They say it's not government's role to try to influence what people eat, drink, Harris Interactive/HealthDay poll finds
By Amy Norton
THURSDAY, April 25 (HealthDay News) -- Most U.S. adults aren't sweet on the idea of soda and candy taxes, and many doubt the bigger price tags would trim the national waistline.
That's the finding of a new Harris Interactive/HealthDay poll released Thursday. In the online survey of more than 2,100 adults, respondents were opposed to government taxes on sugary drinks and candy by a more than 2-to-1 margin.
Between 56 percent and 58 percent said no to such taxes, while only 21 to 23 percent were in favor.
"This is a strong vote against the 'nanny state,'" said Humphrey Taylor, chairman of The Harris Poll.
"The idea of taxing calorie-rich candies and sodas may be popular with some public health advocates, who see them as major causes of the nation's obesity epidemic, but it is very unpopular with the public," Taylor said.
The poll results come at a time of rising debate over the potential health impact of taxing "junk food." Many U.S. states do have sales taxes on soda, but they are small -- and not aimed at driving down Americans' thirst for sugary drinks, said Kelly Brownell, a professor of psychology at Yale University and co-founder of the school's Rudd Center for Food Policy and Obesity.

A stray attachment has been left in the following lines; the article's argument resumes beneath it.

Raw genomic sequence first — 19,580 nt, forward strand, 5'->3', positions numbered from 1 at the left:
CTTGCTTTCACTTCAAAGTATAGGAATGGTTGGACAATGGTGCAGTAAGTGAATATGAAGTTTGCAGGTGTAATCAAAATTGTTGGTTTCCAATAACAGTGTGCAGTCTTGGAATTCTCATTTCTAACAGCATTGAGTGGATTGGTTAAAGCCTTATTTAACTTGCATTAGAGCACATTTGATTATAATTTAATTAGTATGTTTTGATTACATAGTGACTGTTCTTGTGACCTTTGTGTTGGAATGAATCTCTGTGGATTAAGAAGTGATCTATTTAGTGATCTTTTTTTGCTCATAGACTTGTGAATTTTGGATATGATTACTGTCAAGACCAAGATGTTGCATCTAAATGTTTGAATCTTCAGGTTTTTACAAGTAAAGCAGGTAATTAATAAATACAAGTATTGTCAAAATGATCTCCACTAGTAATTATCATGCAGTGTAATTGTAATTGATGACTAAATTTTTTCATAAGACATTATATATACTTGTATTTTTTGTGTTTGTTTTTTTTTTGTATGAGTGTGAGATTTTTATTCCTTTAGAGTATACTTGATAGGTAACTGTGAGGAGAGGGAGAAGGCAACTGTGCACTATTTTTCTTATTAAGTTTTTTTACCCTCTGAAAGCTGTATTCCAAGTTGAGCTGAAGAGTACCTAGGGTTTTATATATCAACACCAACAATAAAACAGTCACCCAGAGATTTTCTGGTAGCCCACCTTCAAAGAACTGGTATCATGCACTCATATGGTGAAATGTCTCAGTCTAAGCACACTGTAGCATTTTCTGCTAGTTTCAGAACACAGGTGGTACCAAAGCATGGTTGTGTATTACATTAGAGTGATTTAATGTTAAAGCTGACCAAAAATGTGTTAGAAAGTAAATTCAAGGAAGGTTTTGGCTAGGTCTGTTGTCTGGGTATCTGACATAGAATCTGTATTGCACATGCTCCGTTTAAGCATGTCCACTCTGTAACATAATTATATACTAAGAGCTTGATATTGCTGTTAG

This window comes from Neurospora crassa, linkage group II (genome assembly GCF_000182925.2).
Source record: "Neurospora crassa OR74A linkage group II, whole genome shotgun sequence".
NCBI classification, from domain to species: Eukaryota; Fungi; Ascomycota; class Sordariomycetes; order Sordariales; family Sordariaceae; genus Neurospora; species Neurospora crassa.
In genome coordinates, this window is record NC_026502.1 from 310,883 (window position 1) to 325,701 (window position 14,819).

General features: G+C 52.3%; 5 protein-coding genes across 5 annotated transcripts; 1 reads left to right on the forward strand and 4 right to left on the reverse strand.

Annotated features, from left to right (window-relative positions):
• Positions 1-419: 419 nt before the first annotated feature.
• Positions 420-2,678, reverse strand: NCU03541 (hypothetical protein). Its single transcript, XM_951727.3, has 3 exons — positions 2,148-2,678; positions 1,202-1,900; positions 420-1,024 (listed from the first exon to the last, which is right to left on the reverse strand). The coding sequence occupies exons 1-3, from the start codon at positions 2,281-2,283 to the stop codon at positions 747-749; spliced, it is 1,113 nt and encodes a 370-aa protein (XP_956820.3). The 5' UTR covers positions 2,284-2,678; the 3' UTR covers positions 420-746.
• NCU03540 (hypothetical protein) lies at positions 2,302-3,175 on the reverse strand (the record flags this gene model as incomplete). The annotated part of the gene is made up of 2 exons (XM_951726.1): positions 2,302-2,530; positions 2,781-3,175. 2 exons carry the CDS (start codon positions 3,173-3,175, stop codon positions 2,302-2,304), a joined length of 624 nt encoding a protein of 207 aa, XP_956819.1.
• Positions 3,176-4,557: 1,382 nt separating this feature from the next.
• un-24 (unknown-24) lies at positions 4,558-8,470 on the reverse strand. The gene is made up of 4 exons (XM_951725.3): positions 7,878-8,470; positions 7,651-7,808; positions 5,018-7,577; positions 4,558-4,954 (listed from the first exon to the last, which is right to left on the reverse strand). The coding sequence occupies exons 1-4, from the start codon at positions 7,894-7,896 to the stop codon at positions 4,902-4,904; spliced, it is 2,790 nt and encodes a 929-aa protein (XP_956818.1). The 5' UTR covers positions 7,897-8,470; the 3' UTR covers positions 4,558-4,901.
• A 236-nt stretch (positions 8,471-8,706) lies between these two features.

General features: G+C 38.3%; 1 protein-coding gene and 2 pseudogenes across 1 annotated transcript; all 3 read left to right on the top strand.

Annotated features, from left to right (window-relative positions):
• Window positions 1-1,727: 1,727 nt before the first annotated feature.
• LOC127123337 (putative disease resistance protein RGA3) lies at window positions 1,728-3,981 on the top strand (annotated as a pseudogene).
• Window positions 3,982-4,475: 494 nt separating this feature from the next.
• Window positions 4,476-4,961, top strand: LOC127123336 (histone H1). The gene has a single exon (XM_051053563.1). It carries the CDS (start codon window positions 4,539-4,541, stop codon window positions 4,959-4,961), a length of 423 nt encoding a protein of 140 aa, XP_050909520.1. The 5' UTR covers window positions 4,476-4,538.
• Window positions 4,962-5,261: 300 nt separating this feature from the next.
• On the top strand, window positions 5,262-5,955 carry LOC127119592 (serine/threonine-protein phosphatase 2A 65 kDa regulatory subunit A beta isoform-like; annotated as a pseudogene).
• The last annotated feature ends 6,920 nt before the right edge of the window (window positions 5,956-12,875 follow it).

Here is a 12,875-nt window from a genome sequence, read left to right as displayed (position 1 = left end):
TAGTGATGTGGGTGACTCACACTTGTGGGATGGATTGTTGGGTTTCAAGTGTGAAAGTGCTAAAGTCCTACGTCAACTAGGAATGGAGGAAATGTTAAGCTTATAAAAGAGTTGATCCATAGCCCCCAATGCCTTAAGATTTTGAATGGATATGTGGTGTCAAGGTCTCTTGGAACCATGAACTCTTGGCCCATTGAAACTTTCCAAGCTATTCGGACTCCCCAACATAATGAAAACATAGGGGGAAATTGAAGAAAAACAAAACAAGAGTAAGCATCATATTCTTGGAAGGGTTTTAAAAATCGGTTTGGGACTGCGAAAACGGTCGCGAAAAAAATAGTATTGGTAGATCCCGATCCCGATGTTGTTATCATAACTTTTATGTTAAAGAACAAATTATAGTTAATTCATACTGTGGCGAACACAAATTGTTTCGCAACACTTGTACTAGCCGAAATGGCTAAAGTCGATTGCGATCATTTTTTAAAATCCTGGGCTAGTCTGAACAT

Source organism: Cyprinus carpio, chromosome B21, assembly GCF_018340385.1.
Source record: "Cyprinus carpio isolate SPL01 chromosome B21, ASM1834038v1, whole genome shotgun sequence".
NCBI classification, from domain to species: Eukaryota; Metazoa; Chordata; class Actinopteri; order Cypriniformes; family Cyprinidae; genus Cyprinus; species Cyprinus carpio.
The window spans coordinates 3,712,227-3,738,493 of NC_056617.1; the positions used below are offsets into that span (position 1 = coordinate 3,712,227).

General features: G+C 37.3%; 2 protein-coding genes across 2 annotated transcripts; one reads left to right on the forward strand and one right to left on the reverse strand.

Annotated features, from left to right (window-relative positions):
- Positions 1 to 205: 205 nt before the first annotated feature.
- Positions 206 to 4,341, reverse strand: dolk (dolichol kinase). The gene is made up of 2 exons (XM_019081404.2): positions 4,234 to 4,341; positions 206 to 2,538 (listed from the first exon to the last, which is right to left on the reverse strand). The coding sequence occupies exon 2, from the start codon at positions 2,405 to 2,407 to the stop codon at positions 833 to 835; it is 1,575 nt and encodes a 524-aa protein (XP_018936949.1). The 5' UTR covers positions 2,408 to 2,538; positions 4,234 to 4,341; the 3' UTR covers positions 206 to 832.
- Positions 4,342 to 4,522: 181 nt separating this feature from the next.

"Sales taxes were intentionally kept small so they wouldn't affect consumption," said Brownell, a long-time advocate of a bigger tax that would make consumers think twice about that sugary drink.
For several years, Brownell and his colleagues have pushed for a penny-per-ounce excise tax on sweetened beverages (not just soda). That would ultimately boost the cost of sweet drinks by about 20 percent. And unlike sales taxes, which consumers do not see until they get to the cash register, excise taxes show up on the sticker price -- when people are making the decision to buy or not.
In a 2011 study, Brownell's team estimated that a national penny-per-ounce tax would cut Americans' sugary drink intake by one-quarter. The researchers also projected that the tax could generate $79 billion in revenue over five years.